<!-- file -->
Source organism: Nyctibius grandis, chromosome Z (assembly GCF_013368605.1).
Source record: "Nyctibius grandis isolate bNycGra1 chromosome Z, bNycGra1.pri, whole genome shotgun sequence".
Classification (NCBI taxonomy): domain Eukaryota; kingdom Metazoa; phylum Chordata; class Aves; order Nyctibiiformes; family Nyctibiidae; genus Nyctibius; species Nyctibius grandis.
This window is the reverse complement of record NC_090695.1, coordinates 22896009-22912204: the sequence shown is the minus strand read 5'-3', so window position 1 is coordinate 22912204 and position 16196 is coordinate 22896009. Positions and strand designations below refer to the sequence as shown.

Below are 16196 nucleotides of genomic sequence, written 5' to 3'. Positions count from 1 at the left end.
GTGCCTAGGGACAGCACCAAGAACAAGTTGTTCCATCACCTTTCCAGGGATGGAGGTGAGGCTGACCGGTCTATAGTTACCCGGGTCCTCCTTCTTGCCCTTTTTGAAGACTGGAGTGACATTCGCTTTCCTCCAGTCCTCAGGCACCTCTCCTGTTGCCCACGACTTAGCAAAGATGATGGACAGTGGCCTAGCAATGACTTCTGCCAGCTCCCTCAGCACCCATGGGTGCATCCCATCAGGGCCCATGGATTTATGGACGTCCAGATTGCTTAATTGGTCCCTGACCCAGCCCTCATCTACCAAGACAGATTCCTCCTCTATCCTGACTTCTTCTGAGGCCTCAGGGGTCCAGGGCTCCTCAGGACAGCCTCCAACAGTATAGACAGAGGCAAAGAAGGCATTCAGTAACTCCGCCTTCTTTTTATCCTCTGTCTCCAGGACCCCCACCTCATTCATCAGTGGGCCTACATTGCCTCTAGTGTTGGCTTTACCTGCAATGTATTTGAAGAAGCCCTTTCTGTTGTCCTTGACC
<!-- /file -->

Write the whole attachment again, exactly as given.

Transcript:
Source organism: Nyctibius grandis, chromosome Z (assembly GCF_013368605.1).
Source record: "Nyctibius grandis isolate bNycGra1 chromosome Z, bNycGra1.pri, whole genome shotgun sequence".
Classification (NCBI taxonomy): domain Eukaryota; kingdom Metazoa; phylum Chordata; class Aves; order Nyctibiiformes; family Nyctibiidae; genus Nyctibius; species Nyctibius grandis.
This window is the reverse complement of record NC_090695.1, coordinates 22896009-22912204: the sequence shown is the minus strand read 5'-3', so window position 1 is coordinate 22912204 and position 16196 is coordinate 22896009. Positions and strand designations below refer to the sequence as shown.

Below are 16196 nucleotides of genomic sequence, written 5' to 3'. Positions count from 1 at the left end.
GTGCCTAGGGACAGCACCAAGAACAAGTTGTTCCATCACCTTTCCAGGGATGGAGGTGAGGCTGACCGGTCTATAGTTACCCGGGTCCTCCTTCTTGCCCTTTTTGAAGACTGGAGTGACATTCGCTTTCCTCCAGTCCTCAGGCACCTCTCCTGTTGCCCACGACTTAGCAAAGATGATGGACAGTGGCCTAGCAATGACTTCTGCCAGCTCCCTCAGCACCCATGGGTGCATCCCATCAGGGCCCATGGATTTATGGACGTCCAGATTGCTTAATTGGTCCCTGACCCAGCCCTCATCTACCAAGACAGATTCCTCCTCTATCCTGACTTCTTCTGAGGCCTCAGGGGTCCAGGGCTCCTCAGGACAGCCTCCAACAGTATAGACAGAGGCAAAGAAGGCATTCAGTAACTCCGCCTTCTTTTTATCCTCTGTCTCCAGGACCCCCACCTCATTCATCAGTGGGCCTACATTGCCTCTAGTGTTGGCTTTACCTGCAATGTATTTGAAGAAGCCCTTTCTGTTGTCCTTGACC